Announcer: This is it. Such a fun routine right here. She performs to Michael Jackson.

Announcer: The background says it all. Believe in yourself

Thuc Nhi: UCLA started competing in front of these sold-out crowds, both at home and away, and there were a lot of companies reaching out to Katelyn about partnering with her during kind of her 15 minutes of fame.

But she wasn't able to do any of those partnerships because she would've been ruled ineligible to compete.


Gustavo: So why did the NCAA decide to change its amateur rules and allow name, image and likeness or NIL?

Thuc: We have to go all the way back to 2014. If you remember, maybe you played this game, there was kind of a college version of Madden or 2K, if you will, where you could kind of play as your favorite college player, NCAA. But we don't have that anymore. And the reason why is O'Bannon vs. NCAA, which is a court case, that was where the lead plaintiff was Ed O’Bannon, former UCLA men's basketball player, 

Gustavo: Another Bruin.

Thuc Nhi: And he sued the NCAA on behalf of Division One football players and men's basketball players, saying that the  NCAA shouldn't be able to use their images or likenesses, for these players in this video game for commercial gain, because they didn't get any money, even though their face was in this video game.

So as a result, we don't have that video game anymore. And the court ruled that the NCAA violated antitrust laws. That was kind of the first major court case involving NIL. And then as time went on, Congress was kind of looking at these laws and saying like, wow, this is weird. This is unfair. Like they're not even allowed to sign endorsement deals. They're not allowed to benefit off of their own names, image and likenesses. So now they're allowed to do that because there were a lot of laws passed recently. Various states are different. California is one of the more kind of open NIL states.  So athletes at colleges in California are really benefiting from some of these new opportunities.

Gustavo: Yeah, like all of a sudden being able to make money in a way you were told most of your career you wouldn’t be able to. 

Thuc Nhi: I, if you're allowed to suddenly make a paycheck, I would be very happy. Uh, especially when you're an 18-year-old college student. Any type of  benefit in terms of just maybe a few hundred dollars, you sign an autograph, something like that.


Gustavo: So what exactly does name, image, and likeness entail then? Is it just basically branding sponsorships on an individual basis?

Thuc Nhi: At the very base level, yes.

You're allowed to use your name, image and likeness for your own commercial gain. Anytime an athlete is in a commercial, like if Tom Brady is selling a sports drink, he's using his name, image, and likeness, for example.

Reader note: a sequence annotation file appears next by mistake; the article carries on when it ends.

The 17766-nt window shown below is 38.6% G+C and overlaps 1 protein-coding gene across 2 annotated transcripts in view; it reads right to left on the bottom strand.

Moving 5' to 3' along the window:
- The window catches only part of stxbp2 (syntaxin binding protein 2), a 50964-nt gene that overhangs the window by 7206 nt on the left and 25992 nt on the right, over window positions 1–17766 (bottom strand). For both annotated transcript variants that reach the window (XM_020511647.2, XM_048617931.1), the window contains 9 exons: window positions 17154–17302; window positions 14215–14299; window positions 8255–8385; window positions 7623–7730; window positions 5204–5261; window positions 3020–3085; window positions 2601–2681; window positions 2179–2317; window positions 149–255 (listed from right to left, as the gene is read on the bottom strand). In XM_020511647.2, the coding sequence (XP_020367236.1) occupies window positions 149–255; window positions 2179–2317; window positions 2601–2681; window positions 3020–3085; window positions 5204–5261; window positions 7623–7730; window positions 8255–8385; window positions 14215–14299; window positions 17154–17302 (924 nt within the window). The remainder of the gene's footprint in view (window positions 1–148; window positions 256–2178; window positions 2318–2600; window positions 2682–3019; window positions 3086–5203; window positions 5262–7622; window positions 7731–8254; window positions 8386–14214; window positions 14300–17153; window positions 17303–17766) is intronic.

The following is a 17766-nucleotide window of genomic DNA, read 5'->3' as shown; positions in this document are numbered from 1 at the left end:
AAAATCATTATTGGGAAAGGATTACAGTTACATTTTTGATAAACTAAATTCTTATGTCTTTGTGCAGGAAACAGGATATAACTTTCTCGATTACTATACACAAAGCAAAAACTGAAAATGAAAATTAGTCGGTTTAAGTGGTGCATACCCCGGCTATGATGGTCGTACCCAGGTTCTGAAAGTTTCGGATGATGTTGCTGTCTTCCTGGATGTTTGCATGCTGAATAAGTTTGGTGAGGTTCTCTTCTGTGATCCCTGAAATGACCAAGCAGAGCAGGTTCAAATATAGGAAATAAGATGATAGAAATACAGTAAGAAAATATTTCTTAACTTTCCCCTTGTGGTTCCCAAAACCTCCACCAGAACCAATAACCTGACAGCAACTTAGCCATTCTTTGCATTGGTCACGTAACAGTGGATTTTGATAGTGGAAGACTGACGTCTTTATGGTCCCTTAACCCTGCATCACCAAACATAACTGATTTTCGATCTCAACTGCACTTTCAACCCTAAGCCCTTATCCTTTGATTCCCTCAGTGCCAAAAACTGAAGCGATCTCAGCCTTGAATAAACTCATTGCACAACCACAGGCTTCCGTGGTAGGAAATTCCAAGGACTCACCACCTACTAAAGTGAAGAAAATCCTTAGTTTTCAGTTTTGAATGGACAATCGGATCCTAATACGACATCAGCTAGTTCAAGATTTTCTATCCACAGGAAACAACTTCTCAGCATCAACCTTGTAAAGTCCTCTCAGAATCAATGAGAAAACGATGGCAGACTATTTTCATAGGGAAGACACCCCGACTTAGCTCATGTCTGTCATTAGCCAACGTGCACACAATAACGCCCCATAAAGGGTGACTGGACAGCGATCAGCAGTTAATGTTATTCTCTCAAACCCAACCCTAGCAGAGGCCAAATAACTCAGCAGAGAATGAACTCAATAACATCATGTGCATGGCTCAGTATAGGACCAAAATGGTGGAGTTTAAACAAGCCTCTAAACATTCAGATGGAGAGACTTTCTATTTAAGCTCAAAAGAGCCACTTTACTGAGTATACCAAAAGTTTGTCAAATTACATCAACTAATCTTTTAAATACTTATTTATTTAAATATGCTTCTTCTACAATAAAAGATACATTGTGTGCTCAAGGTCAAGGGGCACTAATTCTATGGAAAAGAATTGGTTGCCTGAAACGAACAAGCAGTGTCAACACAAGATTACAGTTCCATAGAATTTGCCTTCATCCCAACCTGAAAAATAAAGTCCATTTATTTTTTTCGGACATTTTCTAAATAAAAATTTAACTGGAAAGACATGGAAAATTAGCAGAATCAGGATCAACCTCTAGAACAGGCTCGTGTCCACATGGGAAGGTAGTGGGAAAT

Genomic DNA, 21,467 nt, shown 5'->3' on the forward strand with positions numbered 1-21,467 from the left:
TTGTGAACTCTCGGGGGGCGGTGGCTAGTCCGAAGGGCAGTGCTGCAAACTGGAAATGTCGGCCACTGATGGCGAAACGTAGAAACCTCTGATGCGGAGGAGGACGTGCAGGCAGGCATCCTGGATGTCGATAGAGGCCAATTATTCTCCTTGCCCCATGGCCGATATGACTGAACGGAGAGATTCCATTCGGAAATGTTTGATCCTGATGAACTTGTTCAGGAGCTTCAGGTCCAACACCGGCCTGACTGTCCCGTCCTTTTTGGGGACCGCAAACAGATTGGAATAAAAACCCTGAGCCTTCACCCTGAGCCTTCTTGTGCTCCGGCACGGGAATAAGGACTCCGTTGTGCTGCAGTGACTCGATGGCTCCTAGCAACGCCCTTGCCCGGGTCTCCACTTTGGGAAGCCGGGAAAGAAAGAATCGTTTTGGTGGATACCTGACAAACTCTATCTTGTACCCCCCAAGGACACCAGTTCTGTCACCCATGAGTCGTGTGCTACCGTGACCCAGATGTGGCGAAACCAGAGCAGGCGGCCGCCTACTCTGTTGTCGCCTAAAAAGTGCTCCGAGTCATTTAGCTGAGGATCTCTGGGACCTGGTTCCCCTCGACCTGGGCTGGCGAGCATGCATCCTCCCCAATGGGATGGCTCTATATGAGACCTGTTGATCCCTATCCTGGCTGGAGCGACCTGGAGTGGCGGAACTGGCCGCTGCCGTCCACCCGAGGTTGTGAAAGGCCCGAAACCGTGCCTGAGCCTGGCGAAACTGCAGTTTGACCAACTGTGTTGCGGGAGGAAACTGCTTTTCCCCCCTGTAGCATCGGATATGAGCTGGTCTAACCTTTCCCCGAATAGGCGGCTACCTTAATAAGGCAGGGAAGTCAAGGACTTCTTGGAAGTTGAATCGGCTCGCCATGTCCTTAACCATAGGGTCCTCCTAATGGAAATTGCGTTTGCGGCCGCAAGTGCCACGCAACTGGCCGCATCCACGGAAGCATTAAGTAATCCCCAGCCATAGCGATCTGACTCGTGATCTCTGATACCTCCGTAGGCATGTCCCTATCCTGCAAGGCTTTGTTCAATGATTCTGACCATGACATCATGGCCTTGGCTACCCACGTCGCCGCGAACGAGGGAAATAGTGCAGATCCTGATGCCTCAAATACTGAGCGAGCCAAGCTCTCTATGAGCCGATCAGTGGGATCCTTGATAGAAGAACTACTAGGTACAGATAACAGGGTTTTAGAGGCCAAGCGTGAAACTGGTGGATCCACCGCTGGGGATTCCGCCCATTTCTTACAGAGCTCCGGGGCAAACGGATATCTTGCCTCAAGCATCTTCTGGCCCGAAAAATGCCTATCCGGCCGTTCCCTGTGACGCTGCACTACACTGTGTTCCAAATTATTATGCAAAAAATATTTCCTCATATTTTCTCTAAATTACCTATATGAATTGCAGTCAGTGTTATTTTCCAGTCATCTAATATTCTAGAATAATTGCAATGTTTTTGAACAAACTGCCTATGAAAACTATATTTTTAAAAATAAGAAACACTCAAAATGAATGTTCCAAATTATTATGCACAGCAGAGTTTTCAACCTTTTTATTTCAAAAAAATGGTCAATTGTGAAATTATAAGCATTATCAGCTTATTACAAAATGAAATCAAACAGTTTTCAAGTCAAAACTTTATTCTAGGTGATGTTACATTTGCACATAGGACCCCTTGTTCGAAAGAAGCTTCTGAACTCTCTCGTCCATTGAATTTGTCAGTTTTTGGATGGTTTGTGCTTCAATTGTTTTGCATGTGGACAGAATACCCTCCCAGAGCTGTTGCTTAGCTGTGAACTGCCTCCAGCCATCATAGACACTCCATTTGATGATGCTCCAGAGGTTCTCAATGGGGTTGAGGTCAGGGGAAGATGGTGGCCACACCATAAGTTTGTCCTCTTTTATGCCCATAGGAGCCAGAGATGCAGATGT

Tom Brady: Protein is a big part of my day. I break my body down a lot. I want to make sure it has the protein it needs to recover so, I’ve got a couple of flavors here…

Thuc Nhi: So now a lot of athletes, especially in college, who – they're very prominent on social media and that's where a lot of micromarketing is happening – they can do a paid post on Instagram, with a grocery store, with an  apparel company. They're allowed to use their name and image on a shirt. They're allowed to kind of expand their charitable efforts, through NIL. So it really does have very wide-reaching effects. 

Gustavo: What has this policy change meant for women in sports particularly?

Thuc Nhi: It's been huge for women in sports. I think a lot of people when they think about NIL, they think about college football and men's basketball because we consider those the big money-making sports; they’re the ones that we mostly see on TV. But for women it's a big change because they don't have as many opportunities to go pro afterwards. For female college athletes, this is really the time where they're the most – they have the most exposure, they have the most earning potential, and prior to these rules, they could never capitalize on it. So this is a huge opportunity for women in sports, especially at the college level.

So gymnastics is a really interesting lens to look at NIL through, because these athletes, especially when you're talking about female athletes, they're peaking when they're really young, 16, 17, 18 years old. And this is the time when these athletes, especially the women, have the most earning potential that they'll ever have in relation to their sports in their life. And there's no pro gymnastics league that they'll be going into when they're 22 or 23. So the window they have to make money is very small and NIL is really helping them maximize it.

Gustavo: Coming up after the break, the college experience for gymnasts before and after NIL rule changes.